Students can engage in various stations such as how to manage stress, sexual health topics, mental health and bring together an abundance of campus partners. The event includes free flu shots, snacks, beverages, raffles, giveaways and a haunted hallway!  

Learn more on the Student Health Services website or Instagram.  

Martin Chavez and Chris Larsen

Join the Lam Family College of Business on Tuesday, Oct. 31, noon – 2 p.m., for the Inaugural Lam-Larsen Distinguished Lecture Series event. It features a fireside chat with Martin Chavez, vice chairman of global investment firm Sixth Street, led by Chris Larsen (B.S., '84), co-founder and executive chairman of Ripple Inc. Learn about trends in the investment landscape, Chavez’s personal and educational journey and advice for students.  

The event will be held at the Seven Hills Conference Center. A reception with refreshments at Coit Lounge will follow the fireside chat. 

Registration is required by Tuesday, Oct. 24 at 5 p.m. Visit the Lam Family College of Business website to learn more and register.  

SF State Spotlight

Political Science Professor Ron Hayduk leads a new policy brief that examines San Francisco’s immigrant voting program. The report, “Immigrant Voting and the Movement for Inclusion in San Francisco,” examines the fight to win immigrant voting legislation in San Francisco and how conservatives continue to threaten these rights through coordinated court challenges. Hayduk argues the battle for immigrant voting rights is a microcosm of larger political fights in America — Who belongs in the community?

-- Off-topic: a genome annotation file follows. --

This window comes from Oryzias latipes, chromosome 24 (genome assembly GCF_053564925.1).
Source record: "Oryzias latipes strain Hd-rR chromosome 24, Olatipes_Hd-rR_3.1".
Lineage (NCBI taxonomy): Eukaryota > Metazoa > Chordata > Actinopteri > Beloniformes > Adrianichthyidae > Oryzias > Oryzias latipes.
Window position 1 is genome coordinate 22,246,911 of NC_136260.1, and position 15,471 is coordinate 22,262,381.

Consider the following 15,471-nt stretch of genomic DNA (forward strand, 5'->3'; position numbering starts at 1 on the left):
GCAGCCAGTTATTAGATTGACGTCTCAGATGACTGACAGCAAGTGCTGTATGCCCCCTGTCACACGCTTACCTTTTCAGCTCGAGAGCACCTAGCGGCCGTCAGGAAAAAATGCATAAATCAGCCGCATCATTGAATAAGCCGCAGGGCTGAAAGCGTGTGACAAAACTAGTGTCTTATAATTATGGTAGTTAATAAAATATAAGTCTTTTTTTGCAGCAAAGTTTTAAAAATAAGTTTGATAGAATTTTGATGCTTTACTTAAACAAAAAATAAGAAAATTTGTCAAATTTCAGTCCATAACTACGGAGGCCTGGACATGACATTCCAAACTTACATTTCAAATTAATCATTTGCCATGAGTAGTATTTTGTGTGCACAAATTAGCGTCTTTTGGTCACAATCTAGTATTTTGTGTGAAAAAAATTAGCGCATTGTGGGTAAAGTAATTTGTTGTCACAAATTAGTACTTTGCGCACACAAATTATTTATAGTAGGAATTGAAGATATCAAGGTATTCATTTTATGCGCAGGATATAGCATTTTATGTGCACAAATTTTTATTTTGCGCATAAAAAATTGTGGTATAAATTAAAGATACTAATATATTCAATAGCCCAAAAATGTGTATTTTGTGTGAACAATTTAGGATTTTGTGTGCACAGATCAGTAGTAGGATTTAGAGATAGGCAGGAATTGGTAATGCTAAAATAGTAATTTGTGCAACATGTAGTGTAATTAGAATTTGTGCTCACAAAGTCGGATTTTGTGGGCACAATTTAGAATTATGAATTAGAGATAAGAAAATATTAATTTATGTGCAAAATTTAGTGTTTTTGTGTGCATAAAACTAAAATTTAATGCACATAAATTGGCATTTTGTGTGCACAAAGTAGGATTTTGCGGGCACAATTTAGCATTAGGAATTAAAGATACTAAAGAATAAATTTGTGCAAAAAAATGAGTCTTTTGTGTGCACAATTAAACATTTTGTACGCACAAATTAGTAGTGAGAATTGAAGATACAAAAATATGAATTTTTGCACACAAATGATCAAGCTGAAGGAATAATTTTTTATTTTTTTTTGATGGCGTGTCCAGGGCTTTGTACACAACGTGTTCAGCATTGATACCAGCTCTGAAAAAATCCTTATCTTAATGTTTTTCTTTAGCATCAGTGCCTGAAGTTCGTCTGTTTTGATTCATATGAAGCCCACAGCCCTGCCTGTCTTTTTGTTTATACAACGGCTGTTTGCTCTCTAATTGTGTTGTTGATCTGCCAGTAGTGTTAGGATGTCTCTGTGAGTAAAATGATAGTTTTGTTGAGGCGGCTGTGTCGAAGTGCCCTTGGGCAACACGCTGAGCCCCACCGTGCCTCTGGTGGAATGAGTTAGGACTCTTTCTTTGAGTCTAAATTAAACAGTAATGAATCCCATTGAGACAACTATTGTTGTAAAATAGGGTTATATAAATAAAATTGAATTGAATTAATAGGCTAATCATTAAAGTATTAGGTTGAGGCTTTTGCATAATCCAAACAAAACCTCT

“Immigrant voting is as American as apple pie and older than our national pastime — baseball. In practice, immigrant voting facilitates civic engagement, immigrant integration and responsive government,” Hayduk said in a Sept. 14 press release from Chinese for Affirmative Action. “At a time when Americans are debating the nation’s identity and the nature of democracy, immigrant voting provides valuable lessons to enhance such debate.” 

Immigrant voting has long existed in American history, dispelling the false notion that citizenship is required to vote in the U.S. In fact, immigrants voted in 40 states at some point in time between 1776 and 1926, not just in local elections, but also in state and federal elections. 

In 2016, San Francisco voters adopted a ballot measure allowing any parent with a child to vote in local school board elections regardless of their immigration status. Immigrant parents and caregivers have a unique stake in their child’s education including voting for school board members. San Francisco is not alone in permitting immigrant voting in local elections. Today, 17 jurisdictions allow immigrants to vote, some for decades including: 10 towns in Maryland (since the 1990s); three towns in Vermont (2021 and 2023); Oakland (2022); New York City (1969 – 2002, 2021); and Washington, D.C. (2022).